Etymology
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flip (adj.)
"talkative and disrespectfully smart," see flippant.
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flip (n.1)
1690s, "a flick, a snap;" see flip (v.). In reference to an overturning of the body, probably short for flip-flap (see flip-flop) "somersault in which the performer throws himself over on hands and feet alternately," 1670s, originally a move in (male) dancing.
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flip (v.)

1590s "to fillip, to toss with the thumb," imitative, or perhaps a thinned form of flap, or else a contraction of fillip (q.v.), which also is held to be imitative. Meaning "toss as though with the thumb" is from 1610s. Meaning "to flip a coin" (to decide something) is by 1879. Sense of "get excited" is first recorded 1950; flip (one's) lid "lose one's head, go wild" is from 1949, American English; variant flip (one's) wig attested by 1952, but the image turns up earlier in popular record reviews ["Talking Boogie. Not quite as wig-flipping as reverse side--but a wig-flipper" Billboard, Sept. 17, 1949]. Related: Flipped. Flipping (adj.) as euphemism for fucking is British slang first recorded 1911 in D.H. Lawrence. Flip side (of a gramophone record) is by 1949.

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flip (n.2)
sailors' hot drink usually containing beer, brandy and sugar, 1690s, from flip (v.); so called from notion of it being "whipped up" or beaten.
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flip-top (adj.)
1955, of product packaging, from flip (v.) + top (n.1).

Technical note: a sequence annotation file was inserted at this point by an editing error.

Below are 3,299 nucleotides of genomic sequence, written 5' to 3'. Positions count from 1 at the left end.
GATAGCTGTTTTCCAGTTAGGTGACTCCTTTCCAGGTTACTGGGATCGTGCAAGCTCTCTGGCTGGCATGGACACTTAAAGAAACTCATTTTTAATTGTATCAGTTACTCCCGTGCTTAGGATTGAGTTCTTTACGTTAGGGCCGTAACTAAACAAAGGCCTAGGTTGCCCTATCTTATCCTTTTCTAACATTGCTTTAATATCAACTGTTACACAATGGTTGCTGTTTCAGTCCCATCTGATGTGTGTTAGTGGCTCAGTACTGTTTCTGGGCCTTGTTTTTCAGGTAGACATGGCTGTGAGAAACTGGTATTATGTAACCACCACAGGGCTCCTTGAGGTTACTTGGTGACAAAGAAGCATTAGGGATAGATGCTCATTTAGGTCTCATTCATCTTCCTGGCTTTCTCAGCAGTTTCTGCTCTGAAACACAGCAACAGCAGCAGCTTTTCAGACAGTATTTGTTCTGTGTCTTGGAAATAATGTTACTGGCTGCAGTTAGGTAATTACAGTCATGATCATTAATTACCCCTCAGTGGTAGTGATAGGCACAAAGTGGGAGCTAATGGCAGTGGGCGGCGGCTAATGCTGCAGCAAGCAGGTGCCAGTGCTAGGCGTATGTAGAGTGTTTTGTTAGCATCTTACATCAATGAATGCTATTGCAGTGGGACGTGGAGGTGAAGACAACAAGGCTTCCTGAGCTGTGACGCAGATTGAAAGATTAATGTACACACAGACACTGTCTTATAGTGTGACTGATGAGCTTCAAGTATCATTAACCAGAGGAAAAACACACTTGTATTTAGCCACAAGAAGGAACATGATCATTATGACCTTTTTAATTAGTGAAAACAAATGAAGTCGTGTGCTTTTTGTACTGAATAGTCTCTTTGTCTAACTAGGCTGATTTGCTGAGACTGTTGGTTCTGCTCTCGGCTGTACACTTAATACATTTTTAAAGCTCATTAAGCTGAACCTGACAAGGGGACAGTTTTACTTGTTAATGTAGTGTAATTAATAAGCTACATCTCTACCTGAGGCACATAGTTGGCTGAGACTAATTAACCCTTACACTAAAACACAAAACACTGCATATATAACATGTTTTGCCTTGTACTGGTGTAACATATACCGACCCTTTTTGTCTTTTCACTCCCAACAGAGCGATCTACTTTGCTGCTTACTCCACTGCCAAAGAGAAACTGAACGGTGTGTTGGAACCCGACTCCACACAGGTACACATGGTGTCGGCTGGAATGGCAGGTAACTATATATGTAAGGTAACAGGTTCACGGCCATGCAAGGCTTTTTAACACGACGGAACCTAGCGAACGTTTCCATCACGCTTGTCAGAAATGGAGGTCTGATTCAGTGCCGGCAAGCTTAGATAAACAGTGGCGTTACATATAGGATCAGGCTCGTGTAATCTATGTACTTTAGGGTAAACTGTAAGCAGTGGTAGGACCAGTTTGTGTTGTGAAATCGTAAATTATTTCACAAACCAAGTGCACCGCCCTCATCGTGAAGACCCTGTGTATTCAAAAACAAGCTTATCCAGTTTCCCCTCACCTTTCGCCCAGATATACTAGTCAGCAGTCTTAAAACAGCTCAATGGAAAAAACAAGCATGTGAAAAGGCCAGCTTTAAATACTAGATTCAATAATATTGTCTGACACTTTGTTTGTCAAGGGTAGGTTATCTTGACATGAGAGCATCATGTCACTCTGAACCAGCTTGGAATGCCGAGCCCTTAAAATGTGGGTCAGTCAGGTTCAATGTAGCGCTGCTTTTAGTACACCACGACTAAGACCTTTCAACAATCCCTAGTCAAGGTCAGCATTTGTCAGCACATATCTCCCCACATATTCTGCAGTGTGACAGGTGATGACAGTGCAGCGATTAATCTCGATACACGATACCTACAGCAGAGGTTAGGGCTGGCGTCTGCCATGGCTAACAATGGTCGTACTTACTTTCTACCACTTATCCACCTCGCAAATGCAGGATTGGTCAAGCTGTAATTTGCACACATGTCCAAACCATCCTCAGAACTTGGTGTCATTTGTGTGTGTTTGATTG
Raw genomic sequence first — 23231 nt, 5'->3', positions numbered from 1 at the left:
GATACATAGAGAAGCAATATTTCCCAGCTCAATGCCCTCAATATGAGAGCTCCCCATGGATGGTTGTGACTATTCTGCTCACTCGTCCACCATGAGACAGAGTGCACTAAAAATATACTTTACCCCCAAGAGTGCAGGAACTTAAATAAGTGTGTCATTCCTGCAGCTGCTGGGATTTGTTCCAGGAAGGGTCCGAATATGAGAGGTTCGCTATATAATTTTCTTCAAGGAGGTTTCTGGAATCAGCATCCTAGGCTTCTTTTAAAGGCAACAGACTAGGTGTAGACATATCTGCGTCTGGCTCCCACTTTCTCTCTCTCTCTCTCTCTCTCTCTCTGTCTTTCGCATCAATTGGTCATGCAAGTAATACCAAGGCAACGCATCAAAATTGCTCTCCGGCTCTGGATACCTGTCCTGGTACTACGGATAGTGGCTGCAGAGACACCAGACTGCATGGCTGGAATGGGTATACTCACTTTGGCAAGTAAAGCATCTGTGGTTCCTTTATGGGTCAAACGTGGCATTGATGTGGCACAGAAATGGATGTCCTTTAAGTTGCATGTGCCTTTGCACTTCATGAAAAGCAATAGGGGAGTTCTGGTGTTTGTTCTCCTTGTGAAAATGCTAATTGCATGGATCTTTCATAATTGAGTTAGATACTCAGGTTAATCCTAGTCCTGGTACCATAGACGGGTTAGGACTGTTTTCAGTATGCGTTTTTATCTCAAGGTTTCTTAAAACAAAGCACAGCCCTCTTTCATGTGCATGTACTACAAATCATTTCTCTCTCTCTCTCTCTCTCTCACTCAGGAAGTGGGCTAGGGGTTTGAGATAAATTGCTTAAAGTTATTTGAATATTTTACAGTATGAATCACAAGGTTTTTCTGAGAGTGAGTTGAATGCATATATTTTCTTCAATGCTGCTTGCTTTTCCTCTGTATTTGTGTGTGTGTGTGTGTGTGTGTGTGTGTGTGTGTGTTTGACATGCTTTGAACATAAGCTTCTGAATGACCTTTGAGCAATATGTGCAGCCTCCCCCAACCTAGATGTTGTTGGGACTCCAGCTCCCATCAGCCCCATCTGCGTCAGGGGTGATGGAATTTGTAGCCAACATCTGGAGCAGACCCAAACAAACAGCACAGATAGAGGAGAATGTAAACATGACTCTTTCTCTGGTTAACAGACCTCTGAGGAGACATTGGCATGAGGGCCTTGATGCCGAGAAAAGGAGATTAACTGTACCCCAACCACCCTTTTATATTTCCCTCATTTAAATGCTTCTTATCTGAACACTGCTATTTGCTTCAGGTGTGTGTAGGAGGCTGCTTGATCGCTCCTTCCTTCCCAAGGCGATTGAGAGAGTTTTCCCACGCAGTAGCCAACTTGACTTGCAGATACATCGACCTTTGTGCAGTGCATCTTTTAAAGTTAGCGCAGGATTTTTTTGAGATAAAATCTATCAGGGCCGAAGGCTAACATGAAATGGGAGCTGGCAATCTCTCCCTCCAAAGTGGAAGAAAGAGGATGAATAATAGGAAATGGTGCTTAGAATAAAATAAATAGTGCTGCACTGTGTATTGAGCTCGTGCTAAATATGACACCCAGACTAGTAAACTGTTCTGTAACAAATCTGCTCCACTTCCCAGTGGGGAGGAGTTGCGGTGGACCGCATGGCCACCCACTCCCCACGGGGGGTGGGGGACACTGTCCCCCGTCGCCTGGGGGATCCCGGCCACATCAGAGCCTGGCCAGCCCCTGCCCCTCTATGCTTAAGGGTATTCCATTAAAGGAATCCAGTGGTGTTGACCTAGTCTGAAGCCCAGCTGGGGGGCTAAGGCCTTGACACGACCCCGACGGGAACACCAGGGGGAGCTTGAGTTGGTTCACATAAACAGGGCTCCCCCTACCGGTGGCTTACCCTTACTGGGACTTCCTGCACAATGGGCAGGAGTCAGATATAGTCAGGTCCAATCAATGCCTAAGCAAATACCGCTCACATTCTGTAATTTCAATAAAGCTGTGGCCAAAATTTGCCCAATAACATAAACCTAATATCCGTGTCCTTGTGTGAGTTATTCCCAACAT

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backflip (n.)

"a backwards somersault in the air," 1906; see back (adj.) + flip (n.).

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flipper (n.)
limb used to swim with, 1822, agent noun from flip (v.). Sense of "rubber fin for underwater swimming" is from 1945. Slang meaning "the hand" dates from 1836. Related: Flippers.
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flippant (adj.)
c. 1600, "talkative, nimble in talk;" 1670s, "displaying unbecoming levity," apparently an extended form of flip (v.). The ending is perhaps modeled on other adjectives in -ant or a relic of the Middle English present participle ending -inde. Shortened form flip is attested from 1847. Related: Flippantly.
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flip-flop (n.)

also flip flop, "plastic thong beach sandal," by 1970, imitative of the sound of walking in them. Flip-flap had been used in various senses, mostly echoic or imitative of a kind of loose flapping movement, since 1520s:

Flip-flaps, a peculiar rollicking dance indulged in by costermongers, better described as the double shuffle; originally a kind of somersault. [Hotten's Slang Dictionary, 1864]

Flip-flop in the general sense of "complete reversal of direction" dates from 1900; it began to be used in electronics in the 1930s in reference to switching circuits that alternate between two states. As a verb by 1897. Flop (n.) in the sense "a turn-round, especially in politics" is from 1880.

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flirt (v.)
1550s, "to turn up one's nose, sneer at;" later "to rap or flick, as with the fingers" (1560s); "throw with a sudden movement," also "move in short, quick flights" (1580s). Perhaps imitative (compare flip (v.), also East Frisian flirt "a flick or light blow," flirtje "a giddy girl," which also might have fed into the English word), but perhaps rather from or influenced by flit (v.). Related: Flirted; flirting.

The main modern verbal sense of "play at courtship" (1777) probably developed from the noun (see flirt (n.)) but also could have grown naturally from the 16c. meaning "to flit inconstantly from object to object." To flirt a fan (1660s) was to snap it open or closed with a brisk jerk and was long considered part of the coquette's arsenal, which might have contributed to the sense shift. Or the word could have been influenced from French, where Old French fleureter meant "talk sweet nonsense," also "to touch a thing in passing," diminutive of fleur "flower" (n.) and metaphoric of bees skimming from flower to flower. French flirter "to flirt" is a 19c. borrowing from English.
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